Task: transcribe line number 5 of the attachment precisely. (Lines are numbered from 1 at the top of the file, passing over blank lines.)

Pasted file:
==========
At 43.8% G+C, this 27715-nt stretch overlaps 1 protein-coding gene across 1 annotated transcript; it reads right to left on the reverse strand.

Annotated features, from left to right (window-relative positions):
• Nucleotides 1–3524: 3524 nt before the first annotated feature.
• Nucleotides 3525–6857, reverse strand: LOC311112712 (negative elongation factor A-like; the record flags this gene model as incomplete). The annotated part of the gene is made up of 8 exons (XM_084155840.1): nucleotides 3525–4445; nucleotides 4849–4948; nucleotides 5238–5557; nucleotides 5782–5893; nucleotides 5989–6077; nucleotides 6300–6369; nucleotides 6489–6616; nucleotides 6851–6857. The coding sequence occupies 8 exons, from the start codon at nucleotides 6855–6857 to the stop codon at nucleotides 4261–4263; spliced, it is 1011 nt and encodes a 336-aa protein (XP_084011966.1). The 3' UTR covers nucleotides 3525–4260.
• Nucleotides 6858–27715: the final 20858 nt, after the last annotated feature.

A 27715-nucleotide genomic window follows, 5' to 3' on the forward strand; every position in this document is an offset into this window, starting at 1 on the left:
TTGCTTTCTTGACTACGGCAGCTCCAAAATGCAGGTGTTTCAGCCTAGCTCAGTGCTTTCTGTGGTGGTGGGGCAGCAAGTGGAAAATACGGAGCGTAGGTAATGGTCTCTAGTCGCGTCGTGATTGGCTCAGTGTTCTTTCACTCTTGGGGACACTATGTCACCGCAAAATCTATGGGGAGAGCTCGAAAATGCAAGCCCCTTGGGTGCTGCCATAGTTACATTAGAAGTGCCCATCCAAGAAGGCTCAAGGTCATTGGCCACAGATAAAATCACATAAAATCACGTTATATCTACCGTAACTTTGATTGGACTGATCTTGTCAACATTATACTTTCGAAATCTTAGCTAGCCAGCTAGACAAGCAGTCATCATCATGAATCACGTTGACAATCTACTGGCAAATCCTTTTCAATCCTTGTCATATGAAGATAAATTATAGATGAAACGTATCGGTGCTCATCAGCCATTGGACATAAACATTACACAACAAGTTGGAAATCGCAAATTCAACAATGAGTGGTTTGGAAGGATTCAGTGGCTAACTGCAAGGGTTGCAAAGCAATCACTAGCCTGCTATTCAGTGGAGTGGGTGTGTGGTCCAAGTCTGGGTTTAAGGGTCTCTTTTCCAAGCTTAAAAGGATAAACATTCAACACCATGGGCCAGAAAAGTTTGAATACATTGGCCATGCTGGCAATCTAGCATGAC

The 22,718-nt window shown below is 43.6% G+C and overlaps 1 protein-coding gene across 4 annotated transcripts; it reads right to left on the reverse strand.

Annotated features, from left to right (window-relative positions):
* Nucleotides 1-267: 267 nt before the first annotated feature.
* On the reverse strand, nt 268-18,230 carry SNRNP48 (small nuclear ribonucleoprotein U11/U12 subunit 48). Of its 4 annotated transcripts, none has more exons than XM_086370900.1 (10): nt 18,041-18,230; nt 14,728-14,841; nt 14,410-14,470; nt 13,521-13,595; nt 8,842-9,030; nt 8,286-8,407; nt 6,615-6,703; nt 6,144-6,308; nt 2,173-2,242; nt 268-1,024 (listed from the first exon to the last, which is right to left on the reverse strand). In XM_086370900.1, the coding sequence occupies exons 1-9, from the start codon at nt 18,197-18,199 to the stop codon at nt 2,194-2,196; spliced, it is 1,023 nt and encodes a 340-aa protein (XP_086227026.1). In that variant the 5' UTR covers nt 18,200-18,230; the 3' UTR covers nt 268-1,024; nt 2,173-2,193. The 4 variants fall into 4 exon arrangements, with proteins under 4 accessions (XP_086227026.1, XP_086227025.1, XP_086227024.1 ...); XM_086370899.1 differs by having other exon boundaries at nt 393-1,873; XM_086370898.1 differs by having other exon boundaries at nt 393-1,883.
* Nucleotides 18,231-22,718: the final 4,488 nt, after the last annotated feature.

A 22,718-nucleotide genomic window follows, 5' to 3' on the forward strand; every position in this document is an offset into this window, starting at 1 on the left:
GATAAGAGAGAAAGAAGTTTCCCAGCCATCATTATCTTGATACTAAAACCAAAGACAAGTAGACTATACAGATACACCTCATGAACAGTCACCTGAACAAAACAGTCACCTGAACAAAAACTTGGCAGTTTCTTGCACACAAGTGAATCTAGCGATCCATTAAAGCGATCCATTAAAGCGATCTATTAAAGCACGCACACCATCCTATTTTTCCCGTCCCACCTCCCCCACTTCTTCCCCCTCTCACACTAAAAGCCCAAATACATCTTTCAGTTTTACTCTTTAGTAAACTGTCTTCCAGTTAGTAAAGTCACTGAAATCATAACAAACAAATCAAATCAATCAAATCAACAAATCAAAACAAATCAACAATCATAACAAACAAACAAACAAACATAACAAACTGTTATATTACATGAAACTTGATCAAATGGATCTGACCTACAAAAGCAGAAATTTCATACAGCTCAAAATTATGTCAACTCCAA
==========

• Nucleotides 6858–27715: the final 20858 nt, after the last annotated feature.